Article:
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--Description: 19th C, Longfellow H.W., Children, Love, Night, Parenting--


Between the dark and the daylight,
When the night is beginning to lower,
Comes a pause in the day's occupations,
That is known as the Children's Hour.

I hear in the chamber above me
The patter of little feet,
The sound of a door that is opened,
And voices soft and sweet.

From my study I see in the lamplight,
Descending the broad hall stair,
Grave Alice, and laughing Allegra,
And Edith with golden hair.

A whisper, and then a silence:
Yet I know by their merry eyes
They are plotting and planning together
To take me by surprise.

A sudden rush from the stairway,
A sudden raid from the hall!
By three doors left unguarded
They enter my castle wall!

They climb up into my turret
O'er the arms and back of my chair;
If I try to escape, they surround me;
They seem to be everywhere.

They almost devour me with kisses,
Their arms about me entwine,
Till I think of the Bishop of Bingen
In his Mouse-Tower on the Rhine!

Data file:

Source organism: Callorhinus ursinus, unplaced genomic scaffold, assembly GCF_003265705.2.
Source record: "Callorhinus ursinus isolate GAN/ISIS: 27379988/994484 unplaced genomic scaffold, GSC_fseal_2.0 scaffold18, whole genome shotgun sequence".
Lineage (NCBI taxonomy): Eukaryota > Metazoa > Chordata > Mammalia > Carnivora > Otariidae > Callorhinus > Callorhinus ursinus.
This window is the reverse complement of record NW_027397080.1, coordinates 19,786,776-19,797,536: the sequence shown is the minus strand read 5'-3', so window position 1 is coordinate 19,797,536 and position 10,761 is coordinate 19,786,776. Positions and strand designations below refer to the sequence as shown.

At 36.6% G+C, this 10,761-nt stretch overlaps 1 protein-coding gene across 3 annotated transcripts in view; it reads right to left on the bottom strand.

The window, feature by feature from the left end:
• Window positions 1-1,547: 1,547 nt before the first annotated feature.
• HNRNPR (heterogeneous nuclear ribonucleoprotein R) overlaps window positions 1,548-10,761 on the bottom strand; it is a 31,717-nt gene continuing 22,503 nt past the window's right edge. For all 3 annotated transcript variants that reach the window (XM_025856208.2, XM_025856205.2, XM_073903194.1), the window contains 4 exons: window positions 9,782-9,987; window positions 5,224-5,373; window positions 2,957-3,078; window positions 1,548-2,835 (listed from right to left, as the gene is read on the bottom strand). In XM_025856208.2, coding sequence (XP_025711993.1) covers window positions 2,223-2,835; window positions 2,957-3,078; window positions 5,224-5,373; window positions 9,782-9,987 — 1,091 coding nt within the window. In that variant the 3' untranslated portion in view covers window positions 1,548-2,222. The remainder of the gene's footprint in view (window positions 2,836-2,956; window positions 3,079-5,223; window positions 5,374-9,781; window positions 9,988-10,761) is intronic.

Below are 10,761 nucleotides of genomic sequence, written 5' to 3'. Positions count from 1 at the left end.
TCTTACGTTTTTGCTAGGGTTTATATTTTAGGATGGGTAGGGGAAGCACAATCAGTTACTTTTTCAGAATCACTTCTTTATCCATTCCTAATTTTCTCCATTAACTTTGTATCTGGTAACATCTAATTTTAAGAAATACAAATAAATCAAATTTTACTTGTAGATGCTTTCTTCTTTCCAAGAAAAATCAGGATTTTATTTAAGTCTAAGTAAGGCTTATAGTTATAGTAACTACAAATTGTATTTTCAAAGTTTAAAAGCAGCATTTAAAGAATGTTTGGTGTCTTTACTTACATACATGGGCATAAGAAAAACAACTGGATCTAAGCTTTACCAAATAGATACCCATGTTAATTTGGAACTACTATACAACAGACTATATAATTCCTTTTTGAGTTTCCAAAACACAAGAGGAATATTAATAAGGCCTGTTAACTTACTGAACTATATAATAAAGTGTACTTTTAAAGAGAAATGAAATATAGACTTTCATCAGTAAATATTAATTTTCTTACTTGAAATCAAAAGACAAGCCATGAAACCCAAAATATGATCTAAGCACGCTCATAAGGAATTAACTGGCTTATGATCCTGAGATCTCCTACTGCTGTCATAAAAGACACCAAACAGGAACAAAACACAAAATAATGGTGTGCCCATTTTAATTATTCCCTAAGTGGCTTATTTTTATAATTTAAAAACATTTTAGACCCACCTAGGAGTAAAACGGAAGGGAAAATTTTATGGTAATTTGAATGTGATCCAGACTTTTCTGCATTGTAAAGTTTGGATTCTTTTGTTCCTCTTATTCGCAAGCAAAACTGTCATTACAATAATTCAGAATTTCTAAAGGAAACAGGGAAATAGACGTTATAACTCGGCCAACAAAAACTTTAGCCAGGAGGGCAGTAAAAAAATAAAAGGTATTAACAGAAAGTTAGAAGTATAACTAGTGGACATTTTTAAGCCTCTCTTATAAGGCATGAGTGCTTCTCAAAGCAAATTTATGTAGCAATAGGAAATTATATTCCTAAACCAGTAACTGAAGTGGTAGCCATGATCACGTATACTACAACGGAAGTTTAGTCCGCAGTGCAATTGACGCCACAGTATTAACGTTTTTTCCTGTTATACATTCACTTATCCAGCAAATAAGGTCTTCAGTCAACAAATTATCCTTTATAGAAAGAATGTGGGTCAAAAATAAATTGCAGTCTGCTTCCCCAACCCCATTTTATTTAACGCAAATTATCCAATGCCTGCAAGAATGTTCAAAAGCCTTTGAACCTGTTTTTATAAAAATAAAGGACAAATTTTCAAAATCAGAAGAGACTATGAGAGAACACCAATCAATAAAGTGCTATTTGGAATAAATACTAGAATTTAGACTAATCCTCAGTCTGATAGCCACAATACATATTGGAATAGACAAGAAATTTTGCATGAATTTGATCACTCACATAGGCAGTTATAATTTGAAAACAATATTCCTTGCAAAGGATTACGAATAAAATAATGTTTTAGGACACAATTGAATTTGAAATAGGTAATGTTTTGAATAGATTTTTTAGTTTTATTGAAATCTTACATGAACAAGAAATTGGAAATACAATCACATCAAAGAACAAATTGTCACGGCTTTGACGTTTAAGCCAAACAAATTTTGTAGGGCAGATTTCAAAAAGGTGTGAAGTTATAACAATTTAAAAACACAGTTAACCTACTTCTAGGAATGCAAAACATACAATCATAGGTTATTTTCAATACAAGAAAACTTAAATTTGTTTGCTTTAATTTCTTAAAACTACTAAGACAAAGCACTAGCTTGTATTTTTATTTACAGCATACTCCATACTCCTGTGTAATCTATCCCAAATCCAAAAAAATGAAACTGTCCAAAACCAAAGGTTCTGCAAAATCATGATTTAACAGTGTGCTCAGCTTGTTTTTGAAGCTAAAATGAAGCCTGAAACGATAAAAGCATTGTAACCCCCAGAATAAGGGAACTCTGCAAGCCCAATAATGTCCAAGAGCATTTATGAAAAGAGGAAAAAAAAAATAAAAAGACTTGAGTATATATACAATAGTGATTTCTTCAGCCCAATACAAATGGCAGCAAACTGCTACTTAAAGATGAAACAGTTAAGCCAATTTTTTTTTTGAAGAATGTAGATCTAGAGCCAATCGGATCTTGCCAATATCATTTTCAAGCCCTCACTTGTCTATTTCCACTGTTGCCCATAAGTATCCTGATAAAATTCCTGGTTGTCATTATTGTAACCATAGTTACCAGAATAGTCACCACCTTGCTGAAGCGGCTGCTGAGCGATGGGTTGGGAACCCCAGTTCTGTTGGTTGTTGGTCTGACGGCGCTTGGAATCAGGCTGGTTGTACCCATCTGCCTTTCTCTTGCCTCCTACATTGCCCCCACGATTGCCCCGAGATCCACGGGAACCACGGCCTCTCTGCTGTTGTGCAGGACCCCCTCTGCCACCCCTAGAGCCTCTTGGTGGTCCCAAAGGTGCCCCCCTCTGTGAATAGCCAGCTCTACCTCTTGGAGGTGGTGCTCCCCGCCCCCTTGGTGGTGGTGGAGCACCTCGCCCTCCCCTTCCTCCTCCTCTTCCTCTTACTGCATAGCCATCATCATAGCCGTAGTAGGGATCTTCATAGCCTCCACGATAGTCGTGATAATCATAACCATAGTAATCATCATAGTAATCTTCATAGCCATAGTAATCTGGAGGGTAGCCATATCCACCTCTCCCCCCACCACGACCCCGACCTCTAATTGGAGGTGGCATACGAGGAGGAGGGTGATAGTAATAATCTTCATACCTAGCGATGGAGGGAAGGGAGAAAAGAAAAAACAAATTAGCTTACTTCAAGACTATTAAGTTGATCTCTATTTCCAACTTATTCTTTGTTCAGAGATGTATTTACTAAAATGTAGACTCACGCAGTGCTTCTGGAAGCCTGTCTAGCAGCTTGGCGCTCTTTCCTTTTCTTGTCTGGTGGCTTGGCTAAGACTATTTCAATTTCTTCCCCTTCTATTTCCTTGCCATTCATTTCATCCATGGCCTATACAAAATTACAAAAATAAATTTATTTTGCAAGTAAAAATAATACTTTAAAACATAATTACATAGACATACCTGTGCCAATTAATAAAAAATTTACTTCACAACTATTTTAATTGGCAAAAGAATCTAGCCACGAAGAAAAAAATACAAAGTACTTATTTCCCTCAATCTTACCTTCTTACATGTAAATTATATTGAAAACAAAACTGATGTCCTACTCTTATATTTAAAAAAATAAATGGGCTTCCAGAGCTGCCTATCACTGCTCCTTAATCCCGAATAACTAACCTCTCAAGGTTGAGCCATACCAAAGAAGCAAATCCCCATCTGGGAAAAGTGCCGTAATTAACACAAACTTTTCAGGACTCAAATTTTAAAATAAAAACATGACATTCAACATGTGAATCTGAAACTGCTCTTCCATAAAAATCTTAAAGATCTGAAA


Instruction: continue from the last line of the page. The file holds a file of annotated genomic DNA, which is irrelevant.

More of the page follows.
Do you think, o blue-eyed banditti,
Because you have scaled the wall,
Such an old mustache as I am
Is not a match for you all!

I have you fast in my fortress,
And will not let you depart,
But put you down into the dungeon
In the round-tower of my heart.

And there will I keep you forever,
Yes, forever and a day,
Till the walls shall crumble to ruin,
And moulder in dust away!


Henry Wadsworth Longfellow

--Did You Know: (February 27, 1807 – March 24, 1882) Longellow was an American educator and poet whose works include "Paul Revere's Ride", The Song of Hiawatha, and "Evangeline". He was also the first American to translate Dante Alighieri's The Divine Comedy and was one of the five Fireside Poets.Longfellow was born in Portland, Maine, then part of Massachusetts, and studied at Bowdoin College. After spending time in Europe he became a professor at Bowdoin and, later, at Harvard College. His first major poetry collections were Voices of the Night (1839) and Ballads and Other Poems (1841). Longfellow retired from teaching in 1854 to focus on his writing, living the remainder of his life in Cambridge, Massachusetts, in a former headquarters of George Washington. His first wife, Mary Potter, died in 1835 after a miscarriage. His second wife, Frances Appleton, died in 1861 after sustaining burns from her dress catching fire. After her death, Longfellow had difficulty writing poetry for a time and focused on his translation. He died in 1882. Longfellow predominantly wrote lyric poems which are known for their musicality and which often presented stories of mythology and legend. He became the most popular American poet of his day and also had success overseas. He has been criticized, however, for imitating European styles and writing specifically for the masses. Read more at: Henry W. Longfellow